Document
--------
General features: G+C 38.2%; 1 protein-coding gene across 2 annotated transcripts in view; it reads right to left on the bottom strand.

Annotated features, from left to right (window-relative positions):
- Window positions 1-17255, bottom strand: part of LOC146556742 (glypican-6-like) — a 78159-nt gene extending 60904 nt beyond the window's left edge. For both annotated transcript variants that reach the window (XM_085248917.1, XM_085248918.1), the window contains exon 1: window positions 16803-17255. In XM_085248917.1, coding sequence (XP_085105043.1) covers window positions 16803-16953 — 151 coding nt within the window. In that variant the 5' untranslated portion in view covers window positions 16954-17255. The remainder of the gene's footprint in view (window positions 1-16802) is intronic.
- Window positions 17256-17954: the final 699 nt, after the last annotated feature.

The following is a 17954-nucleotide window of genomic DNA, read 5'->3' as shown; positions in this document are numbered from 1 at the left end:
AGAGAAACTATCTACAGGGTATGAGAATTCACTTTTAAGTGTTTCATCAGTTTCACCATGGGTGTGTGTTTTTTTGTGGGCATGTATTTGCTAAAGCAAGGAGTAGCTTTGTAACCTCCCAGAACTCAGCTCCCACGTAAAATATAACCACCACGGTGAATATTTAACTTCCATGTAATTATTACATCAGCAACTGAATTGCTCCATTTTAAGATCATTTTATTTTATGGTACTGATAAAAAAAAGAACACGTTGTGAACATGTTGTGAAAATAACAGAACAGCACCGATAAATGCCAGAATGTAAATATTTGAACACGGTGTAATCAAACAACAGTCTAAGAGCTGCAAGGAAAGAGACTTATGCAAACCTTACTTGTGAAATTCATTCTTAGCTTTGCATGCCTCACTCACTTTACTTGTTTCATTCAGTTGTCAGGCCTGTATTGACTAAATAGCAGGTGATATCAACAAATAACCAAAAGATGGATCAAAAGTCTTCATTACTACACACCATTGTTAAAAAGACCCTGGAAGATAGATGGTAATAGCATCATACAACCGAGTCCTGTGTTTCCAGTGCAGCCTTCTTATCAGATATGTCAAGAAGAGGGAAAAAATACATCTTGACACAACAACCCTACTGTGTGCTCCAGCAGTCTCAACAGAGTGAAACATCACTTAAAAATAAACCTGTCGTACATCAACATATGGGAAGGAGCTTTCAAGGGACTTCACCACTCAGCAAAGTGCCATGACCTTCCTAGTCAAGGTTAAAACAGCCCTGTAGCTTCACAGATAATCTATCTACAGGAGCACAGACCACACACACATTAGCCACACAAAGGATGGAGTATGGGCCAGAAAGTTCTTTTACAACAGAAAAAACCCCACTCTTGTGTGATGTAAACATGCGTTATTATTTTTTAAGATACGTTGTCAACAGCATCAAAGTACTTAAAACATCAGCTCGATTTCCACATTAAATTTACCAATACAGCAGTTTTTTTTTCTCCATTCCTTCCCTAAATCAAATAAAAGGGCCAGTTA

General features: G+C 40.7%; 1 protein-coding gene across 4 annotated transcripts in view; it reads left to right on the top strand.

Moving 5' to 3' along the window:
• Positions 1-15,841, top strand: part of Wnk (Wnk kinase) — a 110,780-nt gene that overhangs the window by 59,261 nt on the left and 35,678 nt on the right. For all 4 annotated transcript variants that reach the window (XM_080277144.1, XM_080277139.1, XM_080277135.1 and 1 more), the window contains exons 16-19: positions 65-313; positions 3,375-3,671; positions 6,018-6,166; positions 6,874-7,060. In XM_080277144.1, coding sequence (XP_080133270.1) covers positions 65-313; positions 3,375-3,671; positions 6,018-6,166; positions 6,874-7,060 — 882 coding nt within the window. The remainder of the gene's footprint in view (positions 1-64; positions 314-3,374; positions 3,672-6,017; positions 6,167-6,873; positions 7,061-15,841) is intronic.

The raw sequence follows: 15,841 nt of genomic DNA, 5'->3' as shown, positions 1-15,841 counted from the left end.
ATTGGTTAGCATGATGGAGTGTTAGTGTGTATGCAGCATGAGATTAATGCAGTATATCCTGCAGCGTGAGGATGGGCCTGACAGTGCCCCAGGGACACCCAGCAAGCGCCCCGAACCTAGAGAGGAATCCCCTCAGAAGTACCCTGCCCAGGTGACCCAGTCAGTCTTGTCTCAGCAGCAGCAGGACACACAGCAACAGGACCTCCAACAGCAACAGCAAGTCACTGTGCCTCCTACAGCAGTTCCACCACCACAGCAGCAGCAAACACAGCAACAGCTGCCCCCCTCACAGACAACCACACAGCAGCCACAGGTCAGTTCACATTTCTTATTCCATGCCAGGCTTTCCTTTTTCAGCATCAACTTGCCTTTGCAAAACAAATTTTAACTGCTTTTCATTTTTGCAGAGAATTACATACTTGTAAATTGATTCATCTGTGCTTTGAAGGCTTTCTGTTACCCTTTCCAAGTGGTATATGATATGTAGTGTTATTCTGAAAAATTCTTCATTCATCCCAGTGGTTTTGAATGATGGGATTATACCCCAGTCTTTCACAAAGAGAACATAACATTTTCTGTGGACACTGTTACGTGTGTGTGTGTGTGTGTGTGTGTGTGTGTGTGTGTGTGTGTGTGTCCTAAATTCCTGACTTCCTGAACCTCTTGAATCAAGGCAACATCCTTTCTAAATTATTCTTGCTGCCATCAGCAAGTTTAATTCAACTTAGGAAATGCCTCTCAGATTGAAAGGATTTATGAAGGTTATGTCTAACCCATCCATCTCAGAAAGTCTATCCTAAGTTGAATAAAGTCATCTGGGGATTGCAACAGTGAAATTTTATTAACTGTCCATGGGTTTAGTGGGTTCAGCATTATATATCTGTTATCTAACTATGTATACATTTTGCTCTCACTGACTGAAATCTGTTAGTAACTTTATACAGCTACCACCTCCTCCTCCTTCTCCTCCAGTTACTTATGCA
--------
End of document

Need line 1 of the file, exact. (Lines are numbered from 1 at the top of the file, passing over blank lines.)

General features: G+C 38.2%; 1 protein-coding gene across 2 annotated transcripts in view; it reads right to left on the bottom strand.